'Game of Thrones': 7 Times the Good Guys Won

From dragon fire in Essos to crushing White Walkers in the North.
HBO

For every Red Wedding and Hardhome massacre on Game of Thrones, there's an equal and opposite moment of happiness and elation reverberating throughout the Seven Kingdoms — or not. 

Really, the bad times far outweigh the good when it comes to Thrones, with villains crushing heroes underfoot more often than not. It's a world where Lannisters flourish and Starks succumb to the might of power, beheaded and betrayed at virtually every turn.

But looking through the terror-filled darkness of night, there's the occasional glimpse of light. Here are seven times the characters fans love actually eked out victory in the face of adversity.

1. The Stark days of war

The Red Wedding will forever be remembered as the night Robb Stark and his Northern Army lost the war for the crown, but their bitter end doesn't negate their many victories in earlier seasons of Thrones. For much of the fight, Robb and his fellows were giving the Lannisters seven hells and more, even capturing Jaime Lannister and keeping him prisoner for the better part of a year at one point.

2. Daenerys conquers Slaver's Bay

While fans impatiently wait for Daenerys Stormborn of House Targaryen to make landfall on Westeros, the Khaleesi's campaign across Essos remains a cause for celebration. Sure, things are bleak in Meereen at the moment, but it takes nothing away from Dany's surprising ability to break the chains of slavery — especially when she and her dragons freed the Unsullied at Astapor.

3. Bran Stark reaches his goal

He survived falling from the towers of Winterfell. He survived Theon Greyjoy's treachery, and the destruction of his home. He made it past the Wall, he lived through imprisonment at Craster's Keep, and not even a small battalion of skeletal nightmare creatures could end his journey. Through all these struggles, Bran persevered, and finally met the Three-Eyed Raven after four seasons of questing. Wherever he goes from here, the first phase of his mission is accomplished.

4. Arya leaves Westeros

Forget the fact that her work at the House of Black and White has left her heartless and sightless. In the moment that Arya turned her back on the Seven Kingdoms and set sail for Braavos at the end of season four, five words must have been flowing through her head: "Anywhere is better than here." It was a sign that the Starks, and others wronged by the crown, could find new lives if they fought and pushed hard enough — a momentary glimmer of hope in an otherwise bleak finale.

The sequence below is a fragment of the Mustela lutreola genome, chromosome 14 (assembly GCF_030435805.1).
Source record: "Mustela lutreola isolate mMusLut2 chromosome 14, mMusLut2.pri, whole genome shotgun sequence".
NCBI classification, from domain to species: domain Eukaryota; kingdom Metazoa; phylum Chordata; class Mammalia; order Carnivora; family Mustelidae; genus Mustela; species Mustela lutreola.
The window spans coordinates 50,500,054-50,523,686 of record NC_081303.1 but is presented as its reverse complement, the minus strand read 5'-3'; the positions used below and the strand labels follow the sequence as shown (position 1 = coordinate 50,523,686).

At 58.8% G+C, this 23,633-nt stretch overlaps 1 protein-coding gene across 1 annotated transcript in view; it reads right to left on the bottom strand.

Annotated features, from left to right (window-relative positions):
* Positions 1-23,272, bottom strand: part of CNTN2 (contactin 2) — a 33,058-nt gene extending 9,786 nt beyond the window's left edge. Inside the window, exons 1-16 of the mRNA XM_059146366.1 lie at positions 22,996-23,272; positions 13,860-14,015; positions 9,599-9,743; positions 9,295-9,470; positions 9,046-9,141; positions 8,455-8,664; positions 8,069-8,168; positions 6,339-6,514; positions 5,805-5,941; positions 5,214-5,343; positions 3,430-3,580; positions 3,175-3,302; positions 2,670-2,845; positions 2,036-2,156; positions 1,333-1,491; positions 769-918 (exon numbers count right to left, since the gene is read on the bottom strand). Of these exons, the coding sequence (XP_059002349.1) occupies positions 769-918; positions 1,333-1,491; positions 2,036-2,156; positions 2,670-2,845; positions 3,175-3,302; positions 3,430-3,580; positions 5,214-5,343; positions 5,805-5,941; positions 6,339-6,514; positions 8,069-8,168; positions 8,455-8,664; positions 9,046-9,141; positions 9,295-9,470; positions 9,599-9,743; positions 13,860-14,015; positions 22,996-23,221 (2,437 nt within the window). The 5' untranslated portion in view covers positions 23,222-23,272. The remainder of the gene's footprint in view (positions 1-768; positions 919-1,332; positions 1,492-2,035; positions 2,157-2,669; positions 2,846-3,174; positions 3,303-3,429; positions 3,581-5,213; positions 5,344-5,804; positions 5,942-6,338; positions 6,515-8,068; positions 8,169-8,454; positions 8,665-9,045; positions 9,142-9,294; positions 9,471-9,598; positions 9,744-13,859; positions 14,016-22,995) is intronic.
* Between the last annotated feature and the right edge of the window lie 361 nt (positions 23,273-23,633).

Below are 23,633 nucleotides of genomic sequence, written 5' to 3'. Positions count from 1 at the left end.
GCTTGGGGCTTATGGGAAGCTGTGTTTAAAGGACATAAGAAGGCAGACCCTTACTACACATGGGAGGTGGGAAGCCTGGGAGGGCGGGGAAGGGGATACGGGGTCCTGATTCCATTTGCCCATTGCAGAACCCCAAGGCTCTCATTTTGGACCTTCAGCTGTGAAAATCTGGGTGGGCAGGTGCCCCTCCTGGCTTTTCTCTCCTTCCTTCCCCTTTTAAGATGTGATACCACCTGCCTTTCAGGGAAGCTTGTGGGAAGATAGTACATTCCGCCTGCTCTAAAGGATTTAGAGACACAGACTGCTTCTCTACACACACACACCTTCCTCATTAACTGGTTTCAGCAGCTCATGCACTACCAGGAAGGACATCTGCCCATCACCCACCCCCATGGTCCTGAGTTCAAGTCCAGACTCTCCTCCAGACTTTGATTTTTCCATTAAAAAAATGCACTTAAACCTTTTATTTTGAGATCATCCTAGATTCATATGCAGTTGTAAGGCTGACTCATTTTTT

5. The king is dead

Is it wrong to delight in the death of Joffrey Baratheon? If so, then who would want to be right? Although it was difficult to lose someone as venomous as the wicked boy king of Westeros, his death was a masterfully constructed scene, and a spectacular comeuppance for the years of nastiness he inflicted upon his underlings and enemies.

6. The king's hand is dead, too

Charles Dance's cruel and calculating Tywin Lannister was the brains behind the throne for four full seasons, so to say his death at the hands of his son Tyrion was seismic almost doesn't do it justice. It marked an enormous power shift in Westeros, and served as symbolic justice for the Stark army he massacred in the unpalatable Red Wedding.

7. Snow on the Wall

Before the daggers in the dark, Jon Snow was making tremendous strides as Lord Commander of the Night's Watch. He won that election away from Alliser Thorne, for one thing. He worked toward a historic peace with the wildlings, even if others in his ranks disagreed with the choice. He defended the Wall and kept the realms of men safe, often at the cost of his own happiness. They were dark victories, but victories all the same — and when, not if, he returns from the grave, expect more notches in the win column. It is known.

Game of Thrones returns on April 24.

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